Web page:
top of page

On pencils, pens, and the space-race, OR why hiring another salesperson is not going to change your business

During the space race in the 1960s, NASA scientists stumbled upon a seemingly small but significant problem - pens could not write in space. The story goes that to overcome the issue, the agency invested millions of dollars in research to devise a new state-of-the-art writing tool that would work in zero-gravity conditions. Meanwhile, the rival Soviets saved their pennies and opted for an alternative: the pencil.

Although this is a myth – in fact, the Fisher company invented a pen that can write in zero gravity at their own expense and NASA (as well as the USSR space agency) simply purchased it – it is a common parable on what happens when you focus on the solution rather than the problem.

At this point you will probably ask what’s that got to do with hiring another salesperson? Well, exactly what it has to do with putting more money into Google advertising, rebranding, paying someone to get you 20 more leads per week or any other of those endless LinkedIn messages you get every day offering to transform your business – it may, or it may not.

The point is that hiring another salesperson, putting more money into Google advertising, rebranding, paying someone to get you 20 more leads per week may all be the right things to do, but it is a folly to decide about a solution before you realise what is the problem?

Not enough sales, for example is not a problem. It’s a symptom. If your sales are low there must be reasons for it.

It may indeed be that you don’t have enough (or the right) salespeople, or that you don’t put enough money into Google advertising, or that your branding is poor, but it can be any number of other issues.

There’s no point in going into all the other potential root causes because they are to many to count, and they vary from one company to the other, and from one situation to the next so there is no alternative to stripping down the business and having a good look at the proverbial mirror.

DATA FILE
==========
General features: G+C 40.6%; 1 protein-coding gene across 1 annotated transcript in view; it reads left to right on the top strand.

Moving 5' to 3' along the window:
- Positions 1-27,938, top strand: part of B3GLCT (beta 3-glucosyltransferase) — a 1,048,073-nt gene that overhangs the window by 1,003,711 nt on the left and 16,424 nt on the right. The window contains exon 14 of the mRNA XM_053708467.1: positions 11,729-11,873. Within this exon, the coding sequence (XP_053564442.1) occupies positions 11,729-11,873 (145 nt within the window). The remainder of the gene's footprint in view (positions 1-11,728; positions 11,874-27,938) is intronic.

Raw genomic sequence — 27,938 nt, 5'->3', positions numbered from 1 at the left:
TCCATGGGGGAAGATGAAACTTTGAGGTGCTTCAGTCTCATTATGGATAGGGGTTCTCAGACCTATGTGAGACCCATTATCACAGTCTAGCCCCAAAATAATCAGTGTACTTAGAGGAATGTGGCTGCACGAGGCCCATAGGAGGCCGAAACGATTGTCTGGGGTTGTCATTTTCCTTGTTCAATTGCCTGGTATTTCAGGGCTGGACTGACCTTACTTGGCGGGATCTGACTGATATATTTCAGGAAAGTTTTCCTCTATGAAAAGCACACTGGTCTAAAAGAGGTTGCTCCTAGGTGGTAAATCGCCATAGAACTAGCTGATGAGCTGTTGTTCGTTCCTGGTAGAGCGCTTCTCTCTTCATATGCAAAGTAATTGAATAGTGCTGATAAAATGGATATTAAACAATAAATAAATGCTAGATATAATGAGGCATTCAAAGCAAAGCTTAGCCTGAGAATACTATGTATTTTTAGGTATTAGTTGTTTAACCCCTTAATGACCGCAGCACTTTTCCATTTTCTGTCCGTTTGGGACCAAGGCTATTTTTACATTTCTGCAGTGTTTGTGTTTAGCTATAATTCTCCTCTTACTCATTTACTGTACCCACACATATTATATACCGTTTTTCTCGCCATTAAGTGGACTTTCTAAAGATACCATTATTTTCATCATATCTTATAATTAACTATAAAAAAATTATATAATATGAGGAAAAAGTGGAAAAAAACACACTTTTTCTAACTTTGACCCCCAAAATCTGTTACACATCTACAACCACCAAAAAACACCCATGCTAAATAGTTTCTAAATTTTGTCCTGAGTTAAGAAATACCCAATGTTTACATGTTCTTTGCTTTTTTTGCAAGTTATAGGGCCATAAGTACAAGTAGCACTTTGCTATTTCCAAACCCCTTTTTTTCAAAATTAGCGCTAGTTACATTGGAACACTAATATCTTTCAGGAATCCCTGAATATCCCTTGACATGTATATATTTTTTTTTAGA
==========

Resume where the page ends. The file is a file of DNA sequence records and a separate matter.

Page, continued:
A proper analysis will have the following elements:

1.  What is our ultimate goal? For example, is it to have a bigger business that will generate more revenue (and, hopefully, profits) so you do indeed need to invest more in sales and marketing, or maybe you prefer to become leaner and improve margins, so your focus needs to be purchase, processes, and proficiency?

2. What are your core values? Clear values will enable you to make faster and better decisions, not to mention feel better while you make them.

3. An opportunities/problems analysis – what challenges do you have that you can quickly solve, and what opportunities are out there for you to exploit?

4. What are the handful number of impactful things you will do in the next 12 months to achieve the best results?

5. Who is going to do what and by when? How are you going to know that it was successful? How are you going to balance these strategic actions with the day-to-day crises and demands?

Note that point 4 above may indeed indicate that you need to do more Google advertising/hire another sales person/pay for lead generation/rebrand, or any other sales and marketing activity, but if you do a proper job at point 3 you may find that the problems and opportunities lie somewhere else entirely.

So before you respond to any of those incessant LinkedIn messages and pay to get 20 new leads a week, do your homework. You may find you can get better results for far less money.


bottom of page